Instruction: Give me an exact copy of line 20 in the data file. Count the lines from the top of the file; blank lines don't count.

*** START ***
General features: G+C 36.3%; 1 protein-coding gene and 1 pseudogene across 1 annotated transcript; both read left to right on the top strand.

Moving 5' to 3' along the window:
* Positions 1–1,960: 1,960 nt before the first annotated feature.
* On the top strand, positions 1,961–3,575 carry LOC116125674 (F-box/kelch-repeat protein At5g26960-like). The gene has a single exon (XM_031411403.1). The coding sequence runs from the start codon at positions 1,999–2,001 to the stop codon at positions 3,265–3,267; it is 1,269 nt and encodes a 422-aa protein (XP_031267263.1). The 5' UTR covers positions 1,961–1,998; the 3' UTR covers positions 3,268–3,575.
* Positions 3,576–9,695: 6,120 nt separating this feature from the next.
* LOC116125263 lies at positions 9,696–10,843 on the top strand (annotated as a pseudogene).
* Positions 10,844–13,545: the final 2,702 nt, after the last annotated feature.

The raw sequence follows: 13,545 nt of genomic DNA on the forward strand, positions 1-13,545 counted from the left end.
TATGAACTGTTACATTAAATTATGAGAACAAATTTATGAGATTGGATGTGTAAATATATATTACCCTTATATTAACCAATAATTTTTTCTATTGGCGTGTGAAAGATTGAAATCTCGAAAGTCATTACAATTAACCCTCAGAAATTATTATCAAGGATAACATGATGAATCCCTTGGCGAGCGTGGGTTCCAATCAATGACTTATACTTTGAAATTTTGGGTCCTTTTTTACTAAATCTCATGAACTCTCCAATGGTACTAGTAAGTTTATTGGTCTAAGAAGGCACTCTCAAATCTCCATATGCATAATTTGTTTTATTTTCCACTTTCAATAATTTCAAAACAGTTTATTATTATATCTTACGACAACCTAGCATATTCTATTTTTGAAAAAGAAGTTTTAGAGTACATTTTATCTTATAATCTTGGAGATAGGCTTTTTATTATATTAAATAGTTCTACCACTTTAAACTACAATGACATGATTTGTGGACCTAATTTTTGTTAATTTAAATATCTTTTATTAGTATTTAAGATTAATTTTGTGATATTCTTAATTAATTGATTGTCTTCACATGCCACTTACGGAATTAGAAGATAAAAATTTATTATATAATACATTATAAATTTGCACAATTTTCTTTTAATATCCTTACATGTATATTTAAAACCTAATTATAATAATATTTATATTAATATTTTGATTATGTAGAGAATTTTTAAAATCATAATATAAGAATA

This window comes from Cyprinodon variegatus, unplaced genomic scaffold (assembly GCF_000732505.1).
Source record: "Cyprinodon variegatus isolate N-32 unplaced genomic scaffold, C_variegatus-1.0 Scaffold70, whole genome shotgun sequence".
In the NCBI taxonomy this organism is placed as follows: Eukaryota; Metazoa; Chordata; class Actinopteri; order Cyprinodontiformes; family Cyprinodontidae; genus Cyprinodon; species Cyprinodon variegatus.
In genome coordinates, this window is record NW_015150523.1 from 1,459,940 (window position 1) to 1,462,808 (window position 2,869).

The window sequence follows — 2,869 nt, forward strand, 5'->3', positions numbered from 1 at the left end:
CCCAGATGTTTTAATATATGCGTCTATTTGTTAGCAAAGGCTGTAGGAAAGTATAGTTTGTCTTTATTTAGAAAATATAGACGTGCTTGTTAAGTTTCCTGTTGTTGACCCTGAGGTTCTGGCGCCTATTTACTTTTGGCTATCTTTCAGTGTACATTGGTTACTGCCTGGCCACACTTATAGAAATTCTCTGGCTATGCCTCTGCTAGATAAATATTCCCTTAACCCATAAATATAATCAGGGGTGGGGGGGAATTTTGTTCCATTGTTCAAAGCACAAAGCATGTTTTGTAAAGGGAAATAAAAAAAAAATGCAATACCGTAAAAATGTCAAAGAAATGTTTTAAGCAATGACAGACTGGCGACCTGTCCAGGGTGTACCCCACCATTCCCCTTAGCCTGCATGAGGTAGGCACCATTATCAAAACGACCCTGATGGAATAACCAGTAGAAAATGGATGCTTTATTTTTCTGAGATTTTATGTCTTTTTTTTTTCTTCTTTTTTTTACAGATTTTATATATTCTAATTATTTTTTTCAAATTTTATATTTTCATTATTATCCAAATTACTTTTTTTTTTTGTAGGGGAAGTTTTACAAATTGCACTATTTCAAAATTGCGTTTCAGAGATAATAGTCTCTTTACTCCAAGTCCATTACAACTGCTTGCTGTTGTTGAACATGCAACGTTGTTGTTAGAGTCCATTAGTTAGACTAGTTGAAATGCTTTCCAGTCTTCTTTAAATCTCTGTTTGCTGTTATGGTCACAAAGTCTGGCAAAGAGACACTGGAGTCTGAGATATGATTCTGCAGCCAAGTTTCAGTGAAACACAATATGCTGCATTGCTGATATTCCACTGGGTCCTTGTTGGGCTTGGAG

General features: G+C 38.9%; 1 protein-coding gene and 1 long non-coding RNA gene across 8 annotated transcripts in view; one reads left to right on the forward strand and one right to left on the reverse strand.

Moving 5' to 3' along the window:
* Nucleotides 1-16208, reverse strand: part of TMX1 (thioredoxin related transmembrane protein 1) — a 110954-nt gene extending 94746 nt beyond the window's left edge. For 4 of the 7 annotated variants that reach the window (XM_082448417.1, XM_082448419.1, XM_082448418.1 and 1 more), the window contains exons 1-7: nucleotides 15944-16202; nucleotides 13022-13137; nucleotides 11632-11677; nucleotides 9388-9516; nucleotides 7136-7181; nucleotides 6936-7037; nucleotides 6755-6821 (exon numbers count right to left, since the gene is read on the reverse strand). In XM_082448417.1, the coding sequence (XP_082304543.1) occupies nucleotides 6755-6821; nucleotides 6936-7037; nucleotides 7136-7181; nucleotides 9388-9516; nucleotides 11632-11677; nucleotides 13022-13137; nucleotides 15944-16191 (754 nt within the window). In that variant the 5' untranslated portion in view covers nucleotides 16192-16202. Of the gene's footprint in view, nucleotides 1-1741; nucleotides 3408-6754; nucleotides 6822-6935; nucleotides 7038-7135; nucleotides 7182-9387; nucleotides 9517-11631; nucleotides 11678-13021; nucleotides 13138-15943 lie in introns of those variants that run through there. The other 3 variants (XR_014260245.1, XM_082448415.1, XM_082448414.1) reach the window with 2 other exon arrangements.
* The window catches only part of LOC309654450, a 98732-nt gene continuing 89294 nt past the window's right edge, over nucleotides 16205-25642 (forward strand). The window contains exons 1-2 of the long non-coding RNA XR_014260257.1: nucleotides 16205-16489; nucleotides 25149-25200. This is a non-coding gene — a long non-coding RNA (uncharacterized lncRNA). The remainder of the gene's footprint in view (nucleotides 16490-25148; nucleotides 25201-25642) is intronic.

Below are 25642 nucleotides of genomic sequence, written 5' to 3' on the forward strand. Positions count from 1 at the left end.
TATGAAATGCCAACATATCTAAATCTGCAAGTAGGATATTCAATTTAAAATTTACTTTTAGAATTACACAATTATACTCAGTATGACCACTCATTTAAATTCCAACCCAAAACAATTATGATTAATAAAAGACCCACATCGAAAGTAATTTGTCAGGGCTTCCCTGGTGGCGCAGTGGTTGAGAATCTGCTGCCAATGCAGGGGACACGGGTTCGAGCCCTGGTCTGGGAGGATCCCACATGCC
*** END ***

Below are 25642 nucleotides of genomic sequence, written 5' to 3' on the forward strand. Positions count from 1 at the left end.